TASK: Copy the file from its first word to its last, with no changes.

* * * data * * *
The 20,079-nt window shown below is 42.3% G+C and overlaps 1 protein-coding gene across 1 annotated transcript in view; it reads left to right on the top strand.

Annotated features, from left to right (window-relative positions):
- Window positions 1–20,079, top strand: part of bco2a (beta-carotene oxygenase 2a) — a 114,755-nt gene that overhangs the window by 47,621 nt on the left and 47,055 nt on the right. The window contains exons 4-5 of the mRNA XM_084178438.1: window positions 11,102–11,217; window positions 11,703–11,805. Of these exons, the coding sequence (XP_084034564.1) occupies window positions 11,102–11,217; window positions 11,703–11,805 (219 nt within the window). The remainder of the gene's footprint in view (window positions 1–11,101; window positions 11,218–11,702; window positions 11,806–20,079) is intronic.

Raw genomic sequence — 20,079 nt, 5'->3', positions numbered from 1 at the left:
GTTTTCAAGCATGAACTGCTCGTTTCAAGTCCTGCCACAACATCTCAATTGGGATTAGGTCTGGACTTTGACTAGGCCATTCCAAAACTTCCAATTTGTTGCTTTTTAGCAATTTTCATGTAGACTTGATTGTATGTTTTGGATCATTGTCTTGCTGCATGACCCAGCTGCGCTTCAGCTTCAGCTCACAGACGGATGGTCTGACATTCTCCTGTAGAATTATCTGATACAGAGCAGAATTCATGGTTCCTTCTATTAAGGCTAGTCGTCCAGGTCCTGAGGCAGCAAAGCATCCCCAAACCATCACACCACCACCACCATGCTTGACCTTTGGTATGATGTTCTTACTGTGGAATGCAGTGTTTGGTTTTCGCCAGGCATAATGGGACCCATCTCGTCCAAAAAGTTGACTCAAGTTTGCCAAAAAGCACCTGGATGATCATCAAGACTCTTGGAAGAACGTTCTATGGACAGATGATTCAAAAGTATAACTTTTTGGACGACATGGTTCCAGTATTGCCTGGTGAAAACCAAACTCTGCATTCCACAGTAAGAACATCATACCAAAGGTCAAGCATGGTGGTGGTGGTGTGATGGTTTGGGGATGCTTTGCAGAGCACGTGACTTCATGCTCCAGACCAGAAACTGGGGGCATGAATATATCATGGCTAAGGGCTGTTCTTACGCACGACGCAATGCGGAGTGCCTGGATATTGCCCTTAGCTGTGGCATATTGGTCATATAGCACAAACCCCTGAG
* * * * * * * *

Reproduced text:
The 20,079-nt window shown below is 42.3% G+C and overlaps 1 protein-coding gene across 1 annotated transcript in view; it reads left to right on the top strand.

Annotated features, from left to right (window-relative positions):
- Window positions 1–20,079, top strand: part of bco2a (beta-carotene oxygenase 2a) — a 114,755-nt gene that overhangs the window by 47,621 nt on the left and 47,055 nt on the right. The window contains exons 4-5 of the mRNA XM_084178438.1: window positions 11,102–11,217; window positions 11,703–11,805. Of these exons, the coding sequence (XP_084034564.1) occupies window positions 11,102–11,217; window positions 11,703–11,805 (219 nt within the window). The remainder of the gene's footprint in view (window positions 1–11,101; window positions 11,218–11,702; window positions 11,806–20,079) is intronic.

Raw genomic sequence — 20,079 nt, 5'->3', positions numbered from 1 at the left:
GTTTTCAAGCATGAACTGCTCGTTTCAAGTCCTGCCACAACATCTCAATTGGGATTAGGTCTGGACTTTGACTAGGCCATTCCAAAACTTCCAATTTGTTGCTTTTTAGCAATTTTCATGTAGACTTGATTGTATGTTTTGGATCATTGTCTTGCTGCATGACCCAGCTGCGCTTCAGCTTCAGCTCACAGACGGATGGTCTGACATTCTCCTGTAGAATTATCTGATACAGAGCAGAATTCATGGTTCCTTCTATTAAGGCTAGTCGTCCAGGTCCTGAGGCAGCAAAGCATCCCCAAACCATCACACCACCACCACCATGCTTGACCTTTGGTATGATGTTCTTACTGTGGAATGCAGTGTTTGGTTTTCGCCAGGCATAATGGGACCCATCTCGTCCAAAAAGTTGACTCAAGTTTGCCAAAAAGCACCTGGATGATCATCAAGACTCTTGGAAGAACGTTCTATGGACAGATGATTCAAAAGTATAACTTTTTGGACGACATGGTTCCAGTATTGCCTGGTGAAAACCAAACTCTGCATTCCACAGTAAGAACATCATACCAAAGGTCAAGCATGGTGGTGGTGGTGTGATGGTTTGGGGATGCTTTGCAGAGCACGTGACTTCATGCTCCAGACCAGAAACTGGGGGCATGAATATATCATGGCTAAGGGCTGTTCTTACGCACGACGCAATGCGGAGTGCCTGGATATTGCCCTTAGCTGTGGCATATTGGTCATATAGCACAAACCCCTGAG